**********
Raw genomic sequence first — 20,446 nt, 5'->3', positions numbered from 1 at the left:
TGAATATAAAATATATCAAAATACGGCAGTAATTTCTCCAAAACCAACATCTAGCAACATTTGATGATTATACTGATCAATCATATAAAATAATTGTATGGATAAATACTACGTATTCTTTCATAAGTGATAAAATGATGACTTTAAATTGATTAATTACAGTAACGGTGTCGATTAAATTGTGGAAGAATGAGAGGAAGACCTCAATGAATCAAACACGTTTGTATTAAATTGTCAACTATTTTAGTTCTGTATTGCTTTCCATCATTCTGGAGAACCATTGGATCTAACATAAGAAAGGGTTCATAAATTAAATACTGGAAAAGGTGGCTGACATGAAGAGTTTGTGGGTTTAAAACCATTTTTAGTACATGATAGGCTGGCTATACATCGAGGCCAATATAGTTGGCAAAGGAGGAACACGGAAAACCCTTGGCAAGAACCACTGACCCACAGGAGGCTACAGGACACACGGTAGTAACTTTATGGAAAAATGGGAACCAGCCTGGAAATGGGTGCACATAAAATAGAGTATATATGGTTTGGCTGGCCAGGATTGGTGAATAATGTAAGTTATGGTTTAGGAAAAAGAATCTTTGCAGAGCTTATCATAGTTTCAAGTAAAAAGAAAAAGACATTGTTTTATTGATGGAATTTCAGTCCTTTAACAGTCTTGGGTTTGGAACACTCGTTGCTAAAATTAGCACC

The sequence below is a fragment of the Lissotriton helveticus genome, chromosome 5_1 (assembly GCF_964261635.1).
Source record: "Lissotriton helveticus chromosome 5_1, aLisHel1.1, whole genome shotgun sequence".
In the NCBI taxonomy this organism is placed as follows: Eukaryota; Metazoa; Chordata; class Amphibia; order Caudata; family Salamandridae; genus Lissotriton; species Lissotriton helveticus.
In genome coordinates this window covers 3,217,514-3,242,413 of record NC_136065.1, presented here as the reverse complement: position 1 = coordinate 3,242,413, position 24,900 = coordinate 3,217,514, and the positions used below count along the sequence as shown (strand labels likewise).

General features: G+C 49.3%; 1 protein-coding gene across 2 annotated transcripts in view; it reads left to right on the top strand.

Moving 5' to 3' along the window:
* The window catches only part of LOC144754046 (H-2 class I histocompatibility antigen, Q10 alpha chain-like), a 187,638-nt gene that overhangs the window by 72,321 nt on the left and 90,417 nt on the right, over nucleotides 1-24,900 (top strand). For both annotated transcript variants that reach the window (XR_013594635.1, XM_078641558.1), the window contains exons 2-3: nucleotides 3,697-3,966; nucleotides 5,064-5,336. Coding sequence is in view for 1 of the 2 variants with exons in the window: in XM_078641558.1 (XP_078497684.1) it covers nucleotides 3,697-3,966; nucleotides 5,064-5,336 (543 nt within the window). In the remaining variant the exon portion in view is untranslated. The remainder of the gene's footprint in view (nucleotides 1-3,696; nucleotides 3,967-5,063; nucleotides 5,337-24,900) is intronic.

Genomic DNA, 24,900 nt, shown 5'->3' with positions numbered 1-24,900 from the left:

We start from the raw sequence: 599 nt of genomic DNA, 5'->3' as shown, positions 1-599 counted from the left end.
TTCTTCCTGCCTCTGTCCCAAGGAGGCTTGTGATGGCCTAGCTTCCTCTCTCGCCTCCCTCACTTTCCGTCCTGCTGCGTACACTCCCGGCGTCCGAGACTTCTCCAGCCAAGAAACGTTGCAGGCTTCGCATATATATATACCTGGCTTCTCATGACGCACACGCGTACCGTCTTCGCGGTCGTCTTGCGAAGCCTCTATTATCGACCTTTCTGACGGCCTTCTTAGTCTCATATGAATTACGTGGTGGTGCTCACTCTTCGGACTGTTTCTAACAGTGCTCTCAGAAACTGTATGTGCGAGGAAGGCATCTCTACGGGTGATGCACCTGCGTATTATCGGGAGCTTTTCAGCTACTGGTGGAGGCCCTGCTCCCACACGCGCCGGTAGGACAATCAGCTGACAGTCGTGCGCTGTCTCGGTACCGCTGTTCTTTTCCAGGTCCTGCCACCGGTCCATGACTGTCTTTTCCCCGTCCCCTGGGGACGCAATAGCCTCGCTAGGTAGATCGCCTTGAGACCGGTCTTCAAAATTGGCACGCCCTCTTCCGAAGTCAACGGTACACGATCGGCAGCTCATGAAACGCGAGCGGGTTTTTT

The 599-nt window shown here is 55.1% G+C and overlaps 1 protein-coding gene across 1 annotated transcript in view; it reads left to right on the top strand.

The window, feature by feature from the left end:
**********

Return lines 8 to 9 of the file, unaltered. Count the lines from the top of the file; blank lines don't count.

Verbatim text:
Moving 5' to 3' along the window:
* The window catches only part of LOC144754046 (H-2 class I histocompatibility antigen, Q10 alpha chain-like), a 187,638-nt gene that overhangs the window by 72,321 nt on the left and 90,417 nt on the right, over nucleotides 1-24,900 (top strand). For both annotated transcript variants that reach the window (XR_013594635.1, XM_078641558.1), the window contains exons 2-3: nucleotides 3,697-3,966; nucleotides 5,064-5,336. Coding sequence is in view for 1 of the 2 variants with exons in the window: in XM_078641558.1 (XP_078497684.1) it covers nucleotides 3,697-3,966; nucleotides 5,064-5,336 (543 nt within the window). In the remaining variant the exon portion in view is untranslated. The remainder of the gene's footprint in view (nucleotides 1-3,696; nucleotides 3,967-5,063; nucleotides 5,337-24,900) is intronic.